Last year, Canadian-British photographer Finbarr O’Reilly shot an image for The New York Times, which featured four Congolese girls playing trumpets in a churchyard. Just outside the frame, Ebola was crushing the region. But in O’Reilly’s photograph, just for a moment, the beauty of daily life takes center stage.
This week, O’Reilly has been awarded the 11th Carmignac Photojournalism Award: an annual prize given to photojournalists covering human rights violations. Typically, the award includes a six-month shooting assignment, but that’s been halted indefinitely due to COVID-19. Instead, we’re left to ponder O’Reilly’s existing body of work illustrating daily life in the throes of a public health crisis, which feels eerily prescient as we navigate the new terrain of a global pandemic. O’Reilly’s images show Congolese neighbors and Red Cross burial workers gathered around the homes of families who have lost loved ones to Ebola, capturing the tension between the universal human need for community and the very real risk of closeness when an infectious disease looms. But his photographs also reveal remarkable resilience, as residents adapt to new ways of living.
The Democratic Republic of the Congo has a long and troubled history with viruses. The country has battled outbreaks of Ebola and measles (and now COVID-19) while operating with a fragile health system. “This is a population that has been through some of the most traumatic experiences and always perseveres and finds innovative ways [to adapt],” O’Reilly says. “People survive incredible things and what you find in places like the Congo is a real entrepreneurial spirit around finding creative solutions for dealing with things like lack of electricity and lack of opportunities—whether that means fixing a car or a motorbike, or getting products over mountains and all kinds of obstacles to deliver to a market.”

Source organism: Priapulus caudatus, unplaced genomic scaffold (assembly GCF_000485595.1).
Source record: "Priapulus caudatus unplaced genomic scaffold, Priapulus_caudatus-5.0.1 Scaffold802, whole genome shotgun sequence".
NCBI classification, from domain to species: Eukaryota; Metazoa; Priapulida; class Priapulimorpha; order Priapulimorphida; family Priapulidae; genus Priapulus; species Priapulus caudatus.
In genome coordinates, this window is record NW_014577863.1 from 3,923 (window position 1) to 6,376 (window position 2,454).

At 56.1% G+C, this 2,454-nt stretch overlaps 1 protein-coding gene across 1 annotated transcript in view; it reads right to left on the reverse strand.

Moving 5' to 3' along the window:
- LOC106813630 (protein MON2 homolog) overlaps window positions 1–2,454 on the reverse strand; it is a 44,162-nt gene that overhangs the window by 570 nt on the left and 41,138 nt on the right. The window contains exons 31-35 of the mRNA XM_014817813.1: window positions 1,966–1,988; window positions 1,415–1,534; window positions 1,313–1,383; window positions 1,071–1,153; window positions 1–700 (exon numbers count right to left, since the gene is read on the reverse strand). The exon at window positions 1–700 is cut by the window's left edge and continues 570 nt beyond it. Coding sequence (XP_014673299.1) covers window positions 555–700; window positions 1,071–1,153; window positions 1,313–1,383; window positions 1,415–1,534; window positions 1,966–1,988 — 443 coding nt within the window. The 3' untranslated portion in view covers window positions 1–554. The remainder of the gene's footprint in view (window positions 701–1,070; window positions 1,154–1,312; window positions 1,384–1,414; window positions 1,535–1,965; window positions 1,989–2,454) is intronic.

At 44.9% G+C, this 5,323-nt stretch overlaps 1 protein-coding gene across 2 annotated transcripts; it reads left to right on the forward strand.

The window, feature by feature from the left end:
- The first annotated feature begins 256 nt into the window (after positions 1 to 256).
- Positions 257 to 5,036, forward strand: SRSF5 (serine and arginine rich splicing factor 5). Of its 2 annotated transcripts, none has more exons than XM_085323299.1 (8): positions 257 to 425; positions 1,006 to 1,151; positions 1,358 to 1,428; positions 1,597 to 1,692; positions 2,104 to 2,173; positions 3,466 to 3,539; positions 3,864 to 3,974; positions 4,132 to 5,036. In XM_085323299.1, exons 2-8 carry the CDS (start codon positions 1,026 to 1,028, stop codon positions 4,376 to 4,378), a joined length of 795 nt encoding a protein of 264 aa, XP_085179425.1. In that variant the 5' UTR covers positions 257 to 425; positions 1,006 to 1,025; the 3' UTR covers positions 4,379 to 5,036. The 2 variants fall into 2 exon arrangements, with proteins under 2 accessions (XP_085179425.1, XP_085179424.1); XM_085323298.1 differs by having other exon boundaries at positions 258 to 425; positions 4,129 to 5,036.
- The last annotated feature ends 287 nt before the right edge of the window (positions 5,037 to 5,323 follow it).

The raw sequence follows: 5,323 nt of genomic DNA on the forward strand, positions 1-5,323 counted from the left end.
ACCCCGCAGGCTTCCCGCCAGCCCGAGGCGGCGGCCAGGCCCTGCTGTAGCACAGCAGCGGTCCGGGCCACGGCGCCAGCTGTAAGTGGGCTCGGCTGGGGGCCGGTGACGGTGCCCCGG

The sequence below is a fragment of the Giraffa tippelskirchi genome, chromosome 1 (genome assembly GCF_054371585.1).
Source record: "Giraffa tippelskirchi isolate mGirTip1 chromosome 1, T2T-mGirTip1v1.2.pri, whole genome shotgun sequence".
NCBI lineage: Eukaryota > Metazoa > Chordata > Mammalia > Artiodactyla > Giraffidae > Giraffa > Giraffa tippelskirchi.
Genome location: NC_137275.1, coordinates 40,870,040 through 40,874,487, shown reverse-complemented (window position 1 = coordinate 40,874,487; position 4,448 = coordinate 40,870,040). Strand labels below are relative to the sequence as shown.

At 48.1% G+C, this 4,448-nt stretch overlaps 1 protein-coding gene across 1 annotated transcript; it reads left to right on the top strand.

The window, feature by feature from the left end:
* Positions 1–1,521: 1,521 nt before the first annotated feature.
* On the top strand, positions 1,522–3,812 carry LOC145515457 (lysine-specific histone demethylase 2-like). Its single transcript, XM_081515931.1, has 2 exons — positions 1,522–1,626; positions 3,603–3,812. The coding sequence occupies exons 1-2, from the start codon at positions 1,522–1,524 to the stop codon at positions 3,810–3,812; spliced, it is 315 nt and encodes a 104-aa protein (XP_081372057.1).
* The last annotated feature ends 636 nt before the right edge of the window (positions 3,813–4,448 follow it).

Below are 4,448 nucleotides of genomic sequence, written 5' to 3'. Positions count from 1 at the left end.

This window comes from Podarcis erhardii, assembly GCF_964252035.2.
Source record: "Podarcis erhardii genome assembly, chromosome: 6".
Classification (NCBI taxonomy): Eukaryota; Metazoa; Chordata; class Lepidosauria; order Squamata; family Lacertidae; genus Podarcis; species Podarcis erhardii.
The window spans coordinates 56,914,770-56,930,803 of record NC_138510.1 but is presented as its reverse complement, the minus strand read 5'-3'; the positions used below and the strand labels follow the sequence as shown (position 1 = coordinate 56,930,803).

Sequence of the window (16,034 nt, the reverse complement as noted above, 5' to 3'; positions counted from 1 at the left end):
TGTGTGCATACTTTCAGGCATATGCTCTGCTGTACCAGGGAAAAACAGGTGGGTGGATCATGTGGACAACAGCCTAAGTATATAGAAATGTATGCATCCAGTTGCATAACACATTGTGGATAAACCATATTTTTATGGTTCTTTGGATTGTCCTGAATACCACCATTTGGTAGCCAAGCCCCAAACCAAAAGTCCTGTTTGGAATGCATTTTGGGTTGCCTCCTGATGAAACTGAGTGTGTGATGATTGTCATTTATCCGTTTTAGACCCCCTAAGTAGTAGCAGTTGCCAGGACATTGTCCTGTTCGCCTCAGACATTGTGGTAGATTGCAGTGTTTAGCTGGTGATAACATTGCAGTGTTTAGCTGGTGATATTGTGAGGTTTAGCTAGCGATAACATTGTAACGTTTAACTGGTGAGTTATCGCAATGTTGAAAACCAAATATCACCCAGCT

The same is true for how residents have handled infectious disease outbreaks, as they’ve developed new rituals to encourage safe distancing. The photograph above shows the funeral of an 11-month-old girl who died during the Ebola outbreak, as mourners huddle together behind a line of Red Cross workers. Ebola is less infectious, though much deadlier, than COVID-19, and it’s transmitted through bodily fluids, not aerosol spray; that’s why mourners keep a distance from the casket, but not each other.
Photographs have a way of bringing daily life into sharp focus. In O’Reilly’s case, they offer a haunting portrait of the past that now resembles much of the world’s present. “[In the DRC] people just have to cope with whatever they’re confronted with because they have no choice,” he says. “And now we are also confronted with things we have no control over. We’re buffeted by these global forces, but we have to adapt.”
O’Reilly will continue his exploration of how the country grapples with COVID-19, and will collaborate with Congolese journalists and foreigners based in the DRC to do so. Their work will be featured on the official “Congo in Conversation” platform launching April 28.